Everyone talks about climate change these days. Especially the Central American countries are hit by climate change: Droughts, heavy rain falls and the rising sea level threaten Costa Rica & Co. News from the COP21 conference:
Costa Rica not (yet) vulnerable enough?!
Six Central American states are now claiming a special position as “especially vulnerable region”. They want it signed in black and white at the end of the climate conference taking place in Paris at the moment. However, this status is reserved for the so-called Least Developed Countries (LDC) and some vulnerable Island nations.
Already a few years ago Costa Rica set itself an ambitious goal: Be the first nation to become CO2 neutral in 2021. This plan has been postponed to 2085. In any case, there are things going on in the matter of eco-friendly farming and renewable energies.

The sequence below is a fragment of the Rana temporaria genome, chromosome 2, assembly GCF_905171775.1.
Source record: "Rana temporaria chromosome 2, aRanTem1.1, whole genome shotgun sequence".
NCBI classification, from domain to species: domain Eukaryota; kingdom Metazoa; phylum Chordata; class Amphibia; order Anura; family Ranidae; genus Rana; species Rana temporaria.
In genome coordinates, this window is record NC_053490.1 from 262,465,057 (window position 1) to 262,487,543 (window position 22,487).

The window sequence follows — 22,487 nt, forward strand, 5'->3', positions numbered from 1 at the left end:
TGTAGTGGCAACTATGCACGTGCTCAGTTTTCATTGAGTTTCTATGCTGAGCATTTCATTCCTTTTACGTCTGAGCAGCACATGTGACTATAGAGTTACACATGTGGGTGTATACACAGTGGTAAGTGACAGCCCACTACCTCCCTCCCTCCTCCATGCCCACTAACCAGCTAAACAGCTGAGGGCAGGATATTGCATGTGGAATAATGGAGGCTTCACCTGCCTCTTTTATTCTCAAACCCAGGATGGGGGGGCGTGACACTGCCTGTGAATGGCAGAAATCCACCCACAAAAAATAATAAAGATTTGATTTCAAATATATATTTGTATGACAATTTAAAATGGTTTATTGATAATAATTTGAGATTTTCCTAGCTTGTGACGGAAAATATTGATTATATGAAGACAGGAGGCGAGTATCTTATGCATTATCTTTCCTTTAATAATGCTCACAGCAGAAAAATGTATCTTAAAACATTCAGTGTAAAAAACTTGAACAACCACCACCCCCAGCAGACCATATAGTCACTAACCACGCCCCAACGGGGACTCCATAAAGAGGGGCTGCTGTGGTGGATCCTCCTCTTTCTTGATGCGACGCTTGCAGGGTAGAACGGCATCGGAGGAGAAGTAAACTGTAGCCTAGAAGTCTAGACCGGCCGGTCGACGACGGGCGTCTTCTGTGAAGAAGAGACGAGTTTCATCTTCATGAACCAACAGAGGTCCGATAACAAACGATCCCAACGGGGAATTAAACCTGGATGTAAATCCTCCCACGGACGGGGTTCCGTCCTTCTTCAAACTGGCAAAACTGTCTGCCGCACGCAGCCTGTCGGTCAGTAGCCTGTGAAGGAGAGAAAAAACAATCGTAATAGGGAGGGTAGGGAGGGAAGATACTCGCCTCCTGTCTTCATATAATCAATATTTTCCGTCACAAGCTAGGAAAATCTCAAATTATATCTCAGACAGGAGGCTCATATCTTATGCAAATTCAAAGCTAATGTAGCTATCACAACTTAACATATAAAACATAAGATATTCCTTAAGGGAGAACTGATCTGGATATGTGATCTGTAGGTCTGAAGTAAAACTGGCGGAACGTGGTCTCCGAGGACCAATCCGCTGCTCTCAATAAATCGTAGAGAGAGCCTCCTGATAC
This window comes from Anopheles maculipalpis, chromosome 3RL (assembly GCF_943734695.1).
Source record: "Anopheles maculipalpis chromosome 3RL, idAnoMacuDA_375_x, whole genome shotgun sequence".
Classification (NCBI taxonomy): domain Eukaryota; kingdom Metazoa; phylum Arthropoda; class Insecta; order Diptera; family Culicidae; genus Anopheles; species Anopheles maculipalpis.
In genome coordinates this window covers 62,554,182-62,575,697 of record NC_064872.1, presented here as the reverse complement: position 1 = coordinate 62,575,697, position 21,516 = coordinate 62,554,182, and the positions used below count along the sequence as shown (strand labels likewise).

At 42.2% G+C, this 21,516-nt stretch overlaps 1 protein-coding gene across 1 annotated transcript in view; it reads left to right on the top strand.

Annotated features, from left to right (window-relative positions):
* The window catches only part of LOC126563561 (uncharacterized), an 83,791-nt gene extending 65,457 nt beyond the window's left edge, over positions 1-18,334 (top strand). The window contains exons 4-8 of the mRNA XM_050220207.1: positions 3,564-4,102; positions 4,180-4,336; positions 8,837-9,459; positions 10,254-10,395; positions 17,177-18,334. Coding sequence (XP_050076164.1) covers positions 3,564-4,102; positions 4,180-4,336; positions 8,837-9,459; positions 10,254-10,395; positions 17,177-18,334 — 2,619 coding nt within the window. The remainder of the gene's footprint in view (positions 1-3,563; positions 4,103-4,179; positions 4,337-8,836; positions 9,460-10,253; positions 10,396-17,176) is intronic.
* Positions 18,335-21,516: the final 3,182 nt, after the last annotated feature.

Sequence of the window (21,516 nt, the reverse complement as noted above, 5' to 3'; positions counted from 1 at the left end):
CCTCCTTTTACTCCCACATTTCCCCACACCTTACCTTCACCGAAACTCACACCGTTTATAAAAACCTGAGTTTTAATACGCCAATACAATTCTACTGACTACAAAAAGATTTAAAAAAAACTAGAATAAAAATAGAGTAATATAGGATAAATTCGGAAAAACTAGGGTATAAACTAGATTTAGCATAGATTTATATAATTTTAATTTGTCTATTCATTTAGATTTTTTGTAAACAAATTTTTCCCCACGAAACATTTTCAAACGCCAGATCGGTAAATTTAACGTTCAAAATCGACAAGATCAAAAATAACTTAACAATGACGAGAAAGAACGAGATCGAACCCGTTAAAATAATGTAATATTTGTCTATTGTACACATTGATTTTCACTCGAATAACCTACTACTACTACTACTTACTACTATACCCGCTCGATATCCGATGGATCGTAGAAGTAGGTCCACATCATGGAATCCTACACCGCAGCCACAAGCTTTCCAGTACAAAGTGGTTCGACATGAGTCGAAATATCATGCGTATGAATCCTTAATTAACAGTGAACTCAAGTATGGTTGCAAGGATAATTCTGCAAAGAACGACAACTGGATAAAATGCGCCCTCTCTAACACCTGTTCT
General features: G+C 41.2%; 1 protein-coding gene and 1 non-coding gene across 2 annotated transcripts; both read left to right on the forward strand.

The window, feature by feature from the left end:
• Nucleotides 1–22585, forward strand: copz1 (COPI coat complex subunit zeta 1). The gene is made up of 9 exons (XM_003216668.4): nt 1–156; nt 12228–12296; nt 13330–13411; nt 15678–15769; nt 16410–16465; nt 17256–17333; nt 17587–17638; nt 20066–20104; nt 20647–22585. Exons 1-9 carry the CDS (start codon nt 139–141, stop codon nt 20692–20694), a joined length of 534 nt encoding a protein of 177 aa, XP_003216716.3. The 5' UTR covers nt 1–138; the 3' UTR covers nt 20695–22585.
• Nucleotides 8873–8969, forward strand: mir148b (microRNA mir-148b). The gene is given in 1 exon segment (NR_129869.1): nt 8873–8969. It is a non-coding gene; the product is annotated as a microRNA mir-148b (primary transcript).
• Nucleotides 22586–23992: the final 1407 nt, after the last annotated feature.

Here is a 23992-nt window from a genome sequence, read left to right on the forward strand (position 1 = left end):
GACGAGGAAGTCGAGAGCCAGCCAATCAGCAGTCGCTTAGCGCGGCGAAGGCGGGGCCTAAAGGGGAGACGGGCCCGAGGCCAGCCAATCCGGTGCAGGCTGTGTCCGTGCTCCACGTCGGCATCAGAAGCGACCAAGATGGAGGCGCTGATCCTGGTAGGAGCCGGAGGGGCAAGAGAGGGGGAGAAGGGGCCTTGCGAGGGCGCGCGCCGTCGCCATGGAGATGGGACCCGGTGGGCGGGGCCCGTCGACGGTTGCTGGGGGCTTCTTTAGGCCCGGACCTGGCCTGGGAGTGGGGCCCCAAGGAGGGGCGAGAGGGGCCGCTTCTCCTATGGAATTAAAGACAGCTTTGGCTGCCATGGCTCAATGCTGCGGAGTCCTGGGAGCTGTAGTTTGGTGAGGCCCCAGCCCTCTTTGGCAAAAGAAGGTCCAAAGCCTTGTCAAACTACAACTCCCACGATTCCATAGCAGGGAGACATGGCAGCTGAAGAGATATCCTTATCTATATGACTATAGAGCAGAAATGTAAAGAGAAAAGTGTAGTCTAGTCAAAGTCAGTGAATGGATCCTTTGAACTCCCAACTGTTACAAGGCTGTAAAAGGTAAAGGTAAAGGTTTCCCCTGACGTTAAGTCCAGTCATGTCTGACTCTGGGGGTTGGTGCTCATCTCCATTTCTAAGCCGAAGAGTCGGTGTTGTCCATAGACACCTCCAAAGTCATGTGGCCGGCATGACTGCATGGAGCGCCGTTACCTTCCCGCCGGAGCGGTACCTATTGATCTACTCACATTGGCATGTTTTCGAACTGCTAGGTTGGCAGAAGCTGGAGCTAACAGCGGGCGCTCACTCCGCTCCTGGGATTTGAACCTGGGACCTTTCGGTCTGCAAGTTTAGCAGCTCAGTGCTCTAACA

More weather catastrophes, less coffee
One of the most important Costa Rican export products is coffee; however, the yields have been going down because of the climate change. To give the coffee production a new boost and to contribute to climate protection, projects for ecological farming have been introduced since 2013.
On the climate conference taking place in Paris at the moment, Germany and the United Kingdom agreed on giving seven million Euros to the Costa Rican projects. This money should help around 6000 farms to produce eco-friendly coffee. The objective is to convert all the countries coffee farms into carbon neutral places. Unexploited areas are being reforested, coffee byproducts are used to produce energy and chemical fertilizers are avoided.
In Los Santos, not far from San José, there is the first carbon neutral coffee farm since 2011. Projects for sugar cane and cattle farms will be introduced; the latter is the country’s biggest agricultural polluter.
By the way, you can enjoy this local, organic coffee in the hotel Paraíso del Cocodrilo near Sámara.
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